New Jersey police arrested a man in late October for suspected driving while intoxicated (DWI), after the vehicle he was allegedly driving collided with another vehicle. A traffic stop is perhaps considered the usual way a DWI arrest occurs, but it is not the only way. Police can detain a person on suspicion of DWI through any legal means of establishing probable cause, including random stops for the purpose of deterring DWI. New Jersey courts have held that an arresting officer does not have to witness a person actually driving to have probable cause to suspect DWI. This series looks at the various grounds for a DWI arrest.
The recent story involves an arrest that occurred around midnight on Halloween. According to news reports, a vehicle collided with a police cruiser, causing the cruiser to go onto a concrete embankment and hit a utility pole. Failing to avoid an accident can, by itself, be a traffic offense under New Jersey law. In this case, however, police also suspected the person alleged to have been driving the vehicle of DWI.
Suspicion of DWI often arises from physical signs of intoxication, such as the odor of alcohol or the presence of bloodshot eyes, and from a person’s behavior, such as slurred speech, lack of coordination, or swaying while standing. The driver was reportedly charged with DWI with an enhancement because the alleged incident occurred in a school zone, as well as refusal to submit to breath testing and failure to yield to an emergency vehicle.
Roadside DWI Checkpoints
The U.S. Supreme Court’s 1990 decision in Michigan Dept. of State Police v. Sitz authorized the use of roadside checkpoints by police to enforce DWI laws. Courts have generally held that the state’s interest in protecting public safety outweighs any concerns raised under the Fourth Amendment with regard to motor vehicle stops not based on suspicion of any particular offense.
The New Jersey Supreme Court established guidelines for this state’s law enforcement officials in 2002 in State v. Carty. Roadblocks intended to check for DWI, according to the court, must be set up at a specific time and location “based on data justifying the site selection,” any roadblock must have “adequate warnings to avoid frightening the traveling public,” police must also use general warnings to the public against DWI, and officers working at roadblocks must use “officially specified neutral and courteous procedures” when dealing with drivers.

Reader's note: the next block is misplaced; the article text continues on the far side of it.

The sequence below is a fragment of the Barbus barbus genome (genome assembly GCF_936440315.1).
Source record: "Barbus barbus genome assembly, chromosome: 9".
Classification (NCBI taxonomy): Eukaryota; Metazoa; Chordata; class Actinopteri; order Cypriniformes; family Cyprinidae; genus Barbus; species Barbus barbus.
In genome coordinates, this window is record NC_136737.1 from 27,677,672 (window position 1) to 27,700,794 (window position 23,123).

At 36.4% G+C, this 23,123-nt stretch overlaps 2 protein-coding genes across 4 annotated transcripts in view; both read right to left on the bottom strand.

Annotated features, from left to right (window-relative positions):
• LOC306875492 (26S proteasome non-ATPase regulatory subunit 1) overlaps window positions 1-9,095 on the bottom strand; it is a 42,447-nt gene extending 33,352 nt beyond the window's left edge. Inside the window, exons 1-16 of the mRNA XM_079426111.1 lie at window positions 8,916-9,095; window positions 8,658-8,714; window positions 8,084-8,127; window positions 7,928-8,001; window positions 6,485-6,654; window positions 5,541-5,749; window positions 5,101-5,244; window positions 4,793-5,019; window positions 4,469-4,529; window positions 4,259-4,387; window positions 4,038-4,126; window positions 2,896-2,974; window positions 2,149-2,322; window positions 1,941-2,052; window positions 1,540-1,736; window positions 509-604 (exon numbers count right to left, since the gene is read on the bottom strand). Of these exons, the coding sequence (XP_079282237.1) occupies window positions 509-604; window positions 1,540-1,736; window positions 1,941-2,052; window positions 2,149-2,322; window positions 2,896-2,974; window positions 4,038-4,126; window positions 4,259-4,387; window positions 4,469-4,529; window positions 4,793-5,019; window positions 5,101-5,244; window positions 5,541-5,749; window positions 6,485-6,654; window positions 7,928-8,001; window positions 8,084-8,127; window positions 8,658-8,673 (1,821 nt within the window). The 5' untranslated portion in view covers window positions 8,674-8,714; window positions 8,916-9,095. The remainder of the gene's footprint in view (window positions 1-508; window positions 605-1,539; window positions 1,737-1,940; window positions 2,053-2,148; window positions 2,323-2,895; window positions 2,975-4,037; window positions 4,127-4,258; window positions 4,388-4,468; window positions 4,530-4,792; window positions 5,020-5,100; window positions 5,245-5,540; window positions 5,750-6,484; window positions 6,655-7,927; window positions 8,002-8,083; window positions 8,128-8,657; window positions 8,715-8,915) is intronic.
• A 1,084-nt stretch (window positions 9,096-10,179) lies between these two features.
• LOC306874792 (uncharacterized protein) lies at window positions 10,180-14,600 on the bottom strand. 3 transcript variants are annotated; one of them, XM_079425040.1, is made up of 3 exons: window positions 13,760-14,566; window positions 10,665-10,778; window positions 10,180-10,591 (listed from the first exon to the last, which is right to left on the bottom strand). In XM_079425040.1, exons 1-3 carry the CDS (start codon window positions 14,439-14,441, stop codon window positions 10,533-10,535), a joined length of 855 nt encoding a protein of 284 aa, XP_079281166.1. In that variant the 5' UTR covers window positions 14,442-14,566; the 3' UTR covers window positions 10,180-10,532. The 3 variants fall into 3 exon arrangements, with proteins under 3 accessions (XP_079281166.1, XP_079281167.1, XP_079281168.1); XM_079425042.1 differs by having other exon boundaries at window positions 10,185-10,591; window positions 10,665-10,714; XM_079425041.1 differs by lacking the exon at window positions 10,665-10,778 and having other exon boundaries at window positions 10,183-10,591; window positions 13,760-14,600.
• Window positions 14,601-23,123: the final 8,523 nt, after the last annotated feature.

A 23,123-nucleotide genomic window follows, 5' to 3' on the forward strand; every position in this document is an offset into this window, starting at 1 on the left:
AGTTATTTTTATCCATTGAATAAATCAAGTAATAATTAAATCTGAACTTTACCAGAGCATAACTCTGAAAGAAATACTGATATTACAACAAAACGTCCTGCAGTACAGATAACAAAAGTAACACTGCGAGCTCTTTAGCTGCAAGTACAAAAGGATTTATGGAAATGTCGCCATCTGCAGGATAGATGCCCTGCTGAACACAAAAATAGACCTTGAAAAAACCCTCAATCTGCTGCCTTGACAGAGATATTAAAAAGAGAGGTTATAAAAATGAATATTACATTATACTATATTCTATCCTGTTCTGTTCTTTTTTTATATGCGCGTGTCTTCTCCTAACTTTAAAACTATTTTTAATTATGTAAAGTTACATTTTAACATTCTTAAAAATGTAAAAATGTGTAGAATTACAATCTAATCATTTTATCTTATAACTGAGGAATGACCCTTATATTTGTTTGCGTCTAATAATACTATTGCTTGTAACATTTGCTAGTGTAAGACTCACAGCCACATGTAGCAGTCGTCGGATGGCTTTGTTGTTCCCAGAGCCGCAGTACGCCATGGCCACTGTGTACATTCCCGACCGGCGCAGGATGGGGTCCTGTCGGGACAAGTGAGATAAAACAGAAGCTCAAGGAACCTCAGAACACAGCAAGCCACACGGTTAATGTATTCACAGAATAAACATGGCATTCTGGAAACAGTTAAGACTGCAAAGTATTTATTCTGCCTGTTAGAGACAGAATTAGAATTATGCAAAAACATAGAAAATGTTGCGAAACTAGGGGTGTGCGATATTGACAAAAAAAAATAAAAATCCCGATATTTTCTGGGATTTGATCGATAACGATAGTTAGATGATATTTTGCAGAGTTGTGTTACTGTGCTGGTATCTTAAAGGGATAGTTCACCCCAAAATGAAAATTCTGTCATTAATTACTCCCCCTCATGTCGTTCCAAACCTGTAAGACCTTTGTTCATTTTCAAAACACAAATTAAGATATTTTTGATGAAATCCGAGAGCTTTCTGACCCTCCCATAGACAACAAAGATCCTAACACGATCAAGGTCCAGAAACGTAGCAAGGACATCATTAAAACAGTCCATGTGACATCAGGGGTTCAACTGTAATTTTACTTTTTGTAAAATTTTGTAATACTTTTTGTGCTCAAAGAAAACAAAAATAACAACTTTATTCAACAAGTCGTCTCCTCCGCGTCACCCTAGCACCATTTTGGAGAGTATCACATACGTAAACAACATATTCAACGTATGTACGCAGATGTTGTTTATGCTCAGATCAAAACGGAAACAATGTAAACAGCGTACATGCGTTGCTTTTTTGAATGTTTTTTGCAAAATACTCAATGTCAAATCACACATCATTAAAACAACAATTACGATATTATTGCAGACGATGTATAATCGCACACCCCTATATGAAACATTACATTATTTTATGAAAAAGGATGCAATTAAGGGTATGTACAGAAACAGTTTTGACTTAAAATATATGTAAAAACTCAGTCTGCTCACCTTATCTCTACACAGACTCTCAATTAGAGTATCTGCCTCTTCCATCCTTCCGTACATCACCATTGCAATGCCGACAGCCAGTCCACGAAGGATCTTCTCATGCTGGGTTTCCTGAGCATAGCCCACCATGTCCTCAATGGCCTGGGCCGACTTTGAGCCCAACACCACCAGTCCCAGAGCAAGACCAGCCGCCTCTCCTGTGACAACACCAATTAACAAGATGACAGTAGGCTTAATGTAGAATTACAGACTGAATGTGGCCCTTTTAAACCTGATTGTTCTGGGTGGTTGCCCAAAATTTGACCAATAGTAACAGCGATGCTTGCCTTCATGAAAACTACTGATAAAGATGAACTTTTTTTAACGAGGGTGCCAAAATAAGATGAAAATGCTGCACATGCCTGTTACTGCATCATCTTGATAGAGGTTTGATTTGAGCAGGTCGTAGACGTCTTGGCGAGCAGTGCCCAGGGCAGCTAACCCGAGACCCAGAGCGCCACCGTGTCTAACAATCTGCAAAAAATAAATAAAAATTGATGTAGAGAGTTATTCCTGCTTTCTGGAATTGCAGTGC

Aside from vehicles that have been involved in an accident, police may find probable cause for a DWI arrest in other situations when they do not witness a person actually operating a vehicle. A common scenario involves a person who is too impaired to drive and who is found in the driver’s seat of their own parked car with the engine running. The person very often says they were trying to “sleep it off” before attempting to drive, and they had the engine on in order to run the heater or the air conditioner. This might seem like the responsible thing to do, but police and the courts may consider the person’s location—in the driver’s seat with the engine running—as evidence that they intended to drive. New Jersey courts have allowed this interpretation at least as far back as the Appellate Division’s 1952 decision in State v. Baumgartner.
To schedule a free and confidential consultation to discuss your New Jersey DWI case with an experienced and skilled DWI lawyer, contact Levow DWI Law today online or at (877) 593-1717.
More Blog Posts:
Recent Decisions in Several New Jersey DWI Appeals Demonstrate that Actual Driving Is Not Always Required to Sustain a DWI Conviction, New Jersey DWI Attorney Blog, June 19, 2015
DWI Checkpoints Remain Legal in New Jersey, but Police Must Follow Strict Guidelines, New Jersey DWI Attorney Blog, March 3, 2015
New Jersey DWI Law Does Not Require Police to Witness Actual Driving, as Arrest of Sleeping Man for DWI Demonstrates, New Jersey DWI Attorney Blog, October 17, 2014